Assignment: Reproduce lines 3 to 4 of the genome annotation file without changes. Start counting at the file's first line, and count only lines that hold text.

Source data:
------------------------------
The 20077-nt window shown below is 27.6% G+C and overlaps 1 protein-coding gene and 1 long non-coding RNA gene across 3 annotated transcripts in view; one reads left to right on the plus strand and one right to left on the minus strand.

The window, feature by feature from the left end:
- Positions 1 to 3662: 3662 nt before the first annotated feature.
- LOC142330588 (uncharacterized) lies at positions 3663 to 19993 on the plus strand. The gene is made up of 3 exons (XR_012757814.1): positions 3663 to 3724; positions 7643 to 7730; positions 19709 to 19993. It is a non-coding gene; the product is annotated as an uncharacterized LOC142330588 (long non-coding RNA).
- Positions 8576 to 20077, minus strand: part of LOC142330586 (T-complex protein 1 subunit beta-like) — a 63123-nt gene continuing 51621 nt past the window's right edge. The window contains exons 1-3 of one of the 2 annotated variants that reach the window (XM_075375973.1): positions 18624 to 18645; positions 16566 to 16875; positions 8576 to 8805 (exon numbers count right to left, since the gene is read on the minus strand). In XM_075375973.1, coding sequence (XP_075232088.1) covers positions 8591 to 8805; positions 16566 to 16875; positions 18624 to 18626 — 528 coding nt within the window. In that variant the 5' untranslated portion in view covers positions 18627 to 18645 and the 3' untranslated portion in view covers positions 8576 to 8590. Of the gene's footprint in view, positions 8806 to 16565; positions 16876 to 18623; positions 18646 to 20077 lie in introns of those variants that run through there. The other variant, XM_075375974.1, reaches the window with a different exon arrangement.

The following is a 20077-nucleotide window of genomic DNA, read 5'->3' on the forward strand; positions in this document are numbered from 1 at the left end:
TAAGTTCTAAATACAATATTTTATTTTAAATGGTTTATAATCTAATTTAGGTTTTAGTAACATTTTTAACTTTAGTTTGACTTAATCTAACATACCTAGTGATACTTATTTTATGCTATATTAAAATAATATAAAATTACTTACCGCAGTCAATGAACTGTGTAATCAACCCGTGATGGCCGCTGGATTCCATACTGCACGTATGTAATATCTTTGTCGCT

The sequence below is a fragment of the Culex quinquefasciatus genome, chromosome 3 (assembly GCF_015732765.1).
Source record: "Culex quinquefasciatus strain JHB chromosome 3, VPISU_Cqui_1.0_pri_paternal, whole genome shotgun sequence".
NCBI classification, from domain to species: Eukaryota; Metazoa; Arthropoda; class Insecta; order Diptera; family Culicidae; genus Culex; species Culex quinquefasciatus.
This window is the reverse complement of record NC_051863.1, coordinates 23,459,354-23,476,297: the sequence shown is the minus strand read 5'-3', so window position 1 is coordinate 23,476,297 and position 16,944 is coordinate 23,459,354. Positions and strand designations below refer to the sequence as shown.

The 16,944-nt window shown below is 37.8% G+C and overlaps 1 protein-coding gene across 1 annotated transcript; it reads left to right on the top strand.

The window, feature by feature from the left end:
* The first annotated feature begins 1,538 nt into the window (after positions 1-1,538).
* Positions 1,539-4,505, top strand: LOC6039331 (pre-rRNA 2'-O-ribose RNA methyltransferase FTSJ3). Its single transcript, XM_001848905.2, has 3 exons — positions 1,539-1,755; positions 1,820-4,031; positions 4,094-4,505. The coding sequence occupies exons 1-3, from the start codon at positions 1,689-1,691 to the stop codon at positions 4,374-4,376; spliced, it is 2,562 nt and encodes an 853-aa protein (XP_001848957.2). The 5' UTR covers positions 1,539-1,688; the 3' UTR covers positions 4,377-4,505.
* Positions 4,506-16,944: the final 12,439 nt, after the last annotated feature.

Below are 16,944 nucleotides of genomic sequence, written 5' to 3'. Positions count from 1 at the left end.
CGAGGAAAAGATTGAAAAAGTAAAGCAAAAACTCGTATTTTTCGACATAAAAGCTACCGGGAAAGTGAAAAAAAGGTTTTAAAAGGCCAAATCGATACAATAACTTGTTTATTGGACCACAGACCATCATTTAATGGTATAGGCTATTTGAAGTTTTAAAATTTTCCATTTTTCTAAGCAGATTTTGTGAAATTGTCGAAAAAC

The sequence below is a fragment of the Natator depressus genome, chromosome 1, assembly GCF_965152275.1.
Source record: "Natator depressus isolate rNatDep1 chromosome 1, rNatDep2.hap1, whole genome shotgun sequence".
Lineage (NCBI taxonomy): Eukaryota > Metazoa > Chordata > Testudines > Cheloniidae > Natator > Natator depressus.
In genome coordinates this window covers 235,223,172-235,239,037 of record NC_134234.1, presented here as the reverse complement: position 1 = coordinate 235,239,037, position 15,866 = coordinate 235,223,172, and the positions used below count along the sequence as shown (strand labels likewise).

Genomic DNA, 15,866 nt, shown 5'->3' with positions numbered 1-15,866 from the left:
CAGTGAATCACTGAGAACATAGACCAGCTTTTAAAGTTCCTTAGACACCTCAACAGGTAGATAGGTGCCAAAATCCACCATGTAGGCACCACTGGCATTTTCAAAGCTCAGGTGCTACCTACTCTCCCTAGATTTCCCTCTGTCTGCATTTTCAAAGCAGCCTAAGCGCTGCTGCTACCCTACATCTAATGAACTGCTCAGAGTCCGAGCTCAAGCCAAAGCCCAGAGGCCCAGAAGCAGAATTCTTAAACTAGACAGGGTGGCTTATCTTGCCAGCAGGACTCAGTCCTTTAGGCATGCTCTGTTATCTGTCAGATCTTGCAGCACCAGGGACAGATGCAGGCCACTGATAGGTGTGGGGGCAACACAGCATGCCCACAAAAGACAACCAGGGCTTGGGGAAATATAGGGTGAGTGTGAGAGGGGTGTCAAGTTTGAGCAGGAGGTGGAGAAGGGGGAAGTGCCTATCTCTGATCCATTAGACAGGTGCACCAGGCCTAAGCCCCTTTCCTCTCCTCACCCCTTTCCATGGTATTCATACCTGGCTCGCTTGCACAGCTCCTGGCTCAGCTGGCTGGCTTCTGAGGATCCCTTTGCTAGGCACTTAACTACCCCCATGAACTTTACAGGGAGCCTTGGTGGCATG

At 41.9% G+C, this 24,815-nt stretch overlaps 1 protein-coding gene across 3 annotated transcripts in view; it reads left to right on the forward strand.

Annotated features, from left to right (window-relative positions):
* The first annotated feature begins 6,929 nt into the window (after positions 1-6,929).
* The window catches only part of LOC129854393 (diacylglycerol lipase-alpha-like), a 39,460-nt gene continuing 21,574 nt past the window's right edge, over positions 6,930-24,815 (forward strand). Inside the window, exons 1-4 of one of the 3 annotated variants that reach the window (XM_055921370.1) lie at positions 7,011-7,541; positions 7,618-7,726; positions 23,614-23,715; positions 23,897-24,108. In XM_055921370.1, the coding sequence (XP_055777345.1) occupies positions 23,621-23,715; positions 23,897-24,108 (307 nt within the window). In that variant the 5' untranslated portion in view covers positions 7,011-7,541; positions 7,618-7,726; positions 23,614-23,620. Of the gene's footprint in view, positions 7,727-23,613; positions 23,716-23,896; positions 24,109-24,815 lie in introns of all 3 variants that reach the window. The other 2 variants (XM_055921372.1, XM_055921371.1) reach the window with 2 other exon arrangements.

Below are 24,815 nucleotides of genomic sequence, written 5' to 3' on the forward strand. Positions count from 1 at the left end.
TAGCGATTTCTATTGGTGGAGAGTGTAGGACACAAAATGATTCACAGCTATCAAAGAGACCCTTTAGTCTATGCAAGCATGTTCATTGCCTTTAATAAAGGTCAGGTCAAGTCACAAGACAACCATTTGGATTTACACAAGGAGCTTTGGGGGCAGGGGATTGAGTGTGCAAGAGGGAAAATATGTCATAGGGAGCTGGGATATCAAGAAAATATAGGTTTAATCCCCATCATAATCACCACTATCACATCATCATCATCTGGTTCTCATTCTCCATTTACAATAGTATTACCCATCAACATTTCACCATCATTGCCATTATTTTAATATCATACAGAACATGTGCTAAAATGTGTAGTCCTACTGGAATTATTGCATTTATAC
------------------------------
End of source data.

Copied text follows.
- Positions 1 to 3662: 3662 nt before the first annotated feature.
- LOC142330588 (uncharacterized) lies at positions 3663 to 19993 on the plus strand. The gene is made up of 3 exons (XR_012757814.1): positions 3663 to 3724; positions 7643 to 7730; positions 19709 to 19993. It is a non-coding gene; the product is annotated as an uncharacterized LOC142330588 (long non-coding RNA).